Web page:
Examples of such social engineering abound in literature. Savarna Hindi didactic literature of the early 20th century from the north, similar to many other regions, explicitly commanded its women to maintain social distance from achhut (‘untouchable’) women and men. Supposedly morally virtuous and chaste savarna women had to be kept away from the allegedly loud, raucous, unfeminine, uncultured and shameless Dalit women! Even greater were worries of intimate sexual liaisons and illicit collusions between savarna women and Dalit men.
The ‘solution’ – social distancing. Savarna Arya Samaji reformers extensively distributed soaps among Dalits, as their ‘dirty bodies’ were a physical and moral problem. For a more recent example, we might again turn to Karukku. In an early scene, Bama as a child witnesses a Dalit man carrying food wrapped in a package of leaves to a savarna man by a long dangling string. The reason? To keep the food from being ‘contaminated’ by his touch.
Notions of dirt and cleanliness are not socially neutral enterprises. They are located within, and are constitutive of, space and social relations. Amidst coronavirus fears, the repeated calls to wash hands manage and mask tensions. They camouflage structural, occupational and physical constraints. The history of caste teaches us that the criteria of cleanliness and hygiene is implicitly labelled a characteristic savarna value and used to strengthen cultural, spatial and social boundaries and distances.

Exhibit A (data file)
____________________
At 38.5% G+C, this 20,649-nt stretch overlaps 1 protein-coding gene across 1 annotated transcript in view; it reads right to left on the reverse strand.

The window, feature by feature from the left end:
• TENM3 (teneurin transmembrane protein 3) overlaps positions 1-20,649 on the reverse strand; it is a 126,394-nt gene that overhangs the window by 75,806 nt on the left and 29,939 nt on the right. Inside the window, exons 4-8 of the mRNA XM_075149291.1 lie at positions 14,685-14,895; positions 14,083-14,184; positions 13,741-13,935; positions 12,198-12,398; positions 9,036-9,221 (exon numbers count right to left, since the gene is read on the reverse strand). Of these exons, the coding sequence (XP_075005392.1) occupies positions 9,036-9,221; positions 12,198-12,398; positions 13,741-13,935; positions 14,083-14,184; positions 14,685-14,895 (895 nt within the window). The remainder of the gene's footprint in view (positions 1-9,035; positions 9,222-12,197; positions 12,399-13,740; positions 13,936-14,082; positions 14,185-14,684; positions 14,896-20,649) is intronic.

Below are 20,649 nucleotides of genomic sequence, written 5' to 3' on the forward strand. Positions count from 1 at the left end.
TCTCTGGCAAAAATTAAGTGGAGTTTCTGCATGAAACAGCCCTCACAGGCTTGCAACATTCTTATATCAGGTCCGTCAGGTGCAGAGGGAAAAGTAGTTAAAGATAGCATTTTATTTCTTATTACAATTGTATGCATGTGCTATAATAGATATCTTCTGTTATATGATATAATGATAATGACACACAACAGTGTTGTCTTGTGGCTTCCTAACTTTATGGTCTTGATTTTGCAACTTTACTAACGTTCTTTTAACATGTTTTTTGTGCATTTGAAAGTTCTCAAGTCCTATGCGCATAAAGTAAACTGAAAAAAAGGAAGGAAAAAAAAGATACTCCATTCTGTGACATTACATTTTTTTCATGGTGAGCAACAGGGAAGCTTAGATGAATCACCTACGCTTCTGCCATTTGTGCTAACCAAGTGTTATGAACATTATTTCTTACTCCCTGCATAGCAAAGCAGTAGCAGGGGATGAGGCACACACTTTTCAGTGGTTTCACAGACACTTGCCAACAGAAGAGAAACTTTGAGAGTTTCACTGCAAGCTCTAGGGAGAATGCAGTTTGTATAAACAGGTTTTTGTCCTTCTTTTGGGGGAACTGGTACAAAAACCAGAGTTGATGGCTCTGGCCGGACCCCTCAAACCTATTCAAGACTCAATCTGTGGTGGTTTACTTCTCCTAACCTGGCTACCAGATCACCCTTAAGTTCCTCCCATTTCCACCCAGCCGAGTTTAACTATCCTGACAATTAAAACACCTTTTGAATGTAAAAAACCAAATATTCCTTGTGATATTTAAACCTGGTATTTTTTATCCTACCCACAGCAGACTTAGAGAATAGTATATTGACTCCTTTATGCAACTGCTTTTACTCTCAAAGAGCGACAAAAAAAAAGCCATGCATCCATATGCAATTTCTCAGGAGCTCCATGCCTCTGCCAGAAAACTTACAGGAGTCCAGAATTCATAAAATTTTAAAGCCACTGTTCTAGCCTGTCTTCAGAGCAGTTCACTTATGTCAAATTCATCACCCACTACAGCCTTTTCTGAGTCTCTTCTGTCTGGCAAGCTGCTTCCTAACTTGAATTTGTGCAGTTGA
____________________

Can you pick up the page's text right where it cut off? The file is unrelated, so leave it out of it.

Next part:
This history teaches us that ‘social distancing’ is always expressed in a context where the practice acquires a cultural and social meaning. Thus, in contemporary India the medical procedure of social distancing helps savarnas to reinforce caste prejudices in the name of science. Rumours of the dangers of meat eating, of the good of vegetarianism and the practice of namaste, of the infectiousness of migrants, labourers, and domestic servants allows the powerful to invoke ‘contagion’ to segregate and stigmatise under the cover of law, that is, without attracting the legal force of constitutional provisions targeting caste discrimination.